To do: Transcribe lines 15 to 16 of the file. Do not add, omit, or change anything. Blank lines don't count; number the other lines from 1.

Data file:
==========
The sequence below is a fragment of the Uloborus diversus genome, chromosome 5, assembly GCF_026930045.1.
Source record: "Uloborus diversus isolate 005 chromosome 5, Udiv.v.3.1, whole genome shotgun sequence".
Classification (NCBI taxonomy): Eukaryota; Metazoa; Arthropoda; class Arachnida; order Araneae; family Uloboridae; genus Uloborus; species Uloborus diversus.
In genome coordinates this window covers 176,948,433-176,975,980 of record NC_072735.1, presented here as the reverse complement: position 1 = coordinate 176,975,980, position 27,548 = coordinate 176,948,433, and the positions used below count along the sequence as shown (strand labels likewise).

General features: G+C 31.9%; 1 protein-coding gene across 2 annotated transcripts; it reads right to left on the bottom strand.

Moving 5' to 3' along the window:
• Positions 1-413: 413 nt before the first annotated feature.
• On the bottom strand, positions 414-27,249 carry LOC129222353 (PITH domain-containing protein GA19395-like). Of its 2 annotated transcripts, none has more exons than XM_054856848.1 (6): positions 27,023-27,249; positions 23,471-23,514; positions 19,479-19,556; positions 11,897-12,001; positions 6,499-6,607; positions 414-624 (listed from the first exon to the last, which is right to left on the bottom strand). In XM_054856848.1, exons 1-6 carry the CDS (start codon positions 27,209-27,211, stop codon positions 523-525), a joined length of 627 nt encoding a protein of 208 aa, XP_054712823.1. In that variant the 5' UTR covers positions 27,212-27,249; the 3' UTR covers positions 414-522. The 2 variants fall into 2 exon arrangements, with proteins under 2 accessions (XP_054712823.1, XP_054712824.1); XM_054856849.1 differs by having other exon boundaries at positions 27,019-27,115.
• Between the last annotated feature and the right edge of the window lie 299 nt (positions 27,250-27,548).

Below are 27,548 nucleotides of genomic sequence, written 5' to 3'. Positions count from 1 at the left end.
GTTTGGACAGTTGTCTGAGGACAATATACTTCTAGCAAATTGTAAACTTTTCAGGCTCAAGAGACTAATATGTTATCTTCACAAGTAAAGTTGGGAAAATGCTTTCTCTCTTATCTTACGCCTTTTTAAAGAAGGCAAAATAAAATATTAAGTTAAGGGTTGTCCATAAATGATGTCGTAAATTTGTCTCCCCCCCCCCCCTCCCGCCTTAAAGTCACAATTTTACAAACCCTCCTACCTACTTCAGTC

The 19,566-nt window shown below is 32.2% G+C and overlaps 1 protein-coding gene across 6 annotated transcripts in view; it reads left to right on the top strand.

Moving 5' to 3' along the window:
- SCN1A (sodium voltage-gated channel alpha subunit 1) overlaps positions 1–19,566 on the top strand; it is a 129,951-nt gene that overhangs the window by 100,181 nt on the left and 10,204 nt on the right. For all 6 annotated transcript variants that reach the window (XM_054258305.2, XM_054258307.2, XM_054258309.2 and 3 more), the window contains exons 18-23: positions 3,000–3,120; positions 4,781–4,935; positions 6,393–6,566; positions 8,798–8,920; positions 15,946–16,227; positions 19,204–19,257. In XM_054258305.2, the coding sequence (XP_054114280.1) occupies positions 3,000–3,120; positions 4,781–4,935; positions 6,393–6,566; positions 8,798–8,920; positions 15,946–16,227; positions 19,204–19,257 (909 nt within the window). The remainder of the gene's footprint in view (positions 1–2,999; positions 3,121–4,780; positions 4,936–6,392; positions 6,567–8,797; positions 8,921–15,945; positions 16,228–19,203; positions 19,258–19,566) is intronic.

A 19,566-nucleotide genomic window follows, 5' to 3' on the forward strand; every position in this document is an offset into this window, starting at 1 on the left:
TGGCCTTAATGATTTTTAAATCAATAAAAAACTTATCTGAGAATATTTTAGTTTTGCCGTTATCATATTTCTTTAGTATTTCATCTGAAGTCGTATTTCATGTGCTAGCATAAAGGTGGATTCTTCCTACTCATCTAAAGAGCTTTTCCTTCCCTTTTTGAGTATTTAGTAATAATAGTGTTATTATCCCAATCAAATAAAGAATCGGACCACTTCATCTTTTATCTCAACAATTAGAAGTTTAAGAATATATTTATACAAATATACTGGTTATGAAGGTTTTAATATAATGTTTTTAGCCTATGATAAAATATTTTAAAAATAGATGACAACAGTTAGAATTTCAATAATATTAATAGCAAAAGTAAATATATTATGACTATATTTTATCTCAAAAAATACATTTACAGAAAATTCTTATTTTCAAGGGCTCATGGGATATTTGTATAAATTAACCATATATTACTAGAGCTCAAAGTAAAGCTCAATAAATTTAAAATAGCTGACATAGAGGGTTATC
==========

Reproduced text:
A 19,566-nucleotide genomic window follows, 5' to 3' on the forward strand; every position in this document is an offset into this window, starting at 1 on the left:
TGGCCTTAATGATTTTTAAATCAATAAAAAACTTATCTGAGAATATTTTAGTTTTGCCGTTATCATATTTCTTTAGTATTTCATCTGAAGTCGTATTTCATGTGCTAGCATAAAGGTGGATTCTTCCTACTCATCTAAAGAGCTTTTCCTTCCCTTTTTGAGTATTTAGTAATAATAGTGTTATTATCCCAATCAAATAAAGAATCGGACCACTTCATCTTTTATCTCAACAATTAGAAGTTTAAGAATATATTTATACAAATATACTGGTTATGAAGGTTTTAATATAATGTTTTTAGCCTATGATAAAATATTTTAAAAATAGATGACAACAGTTAGAATTTCAATAATATTAATAGCAAAAGTAAATATATTATGACTATATTTTATCTCAAAAAATACATTTACAGAAAATTCTTATTTTCAAGGGCTCATGGGATATTTGTATAAATTAACCATATATTACTAGAGCTCAAAGTAAAGCTCAATAAATTTAAAATAGCTGACATAGAGGGTTATC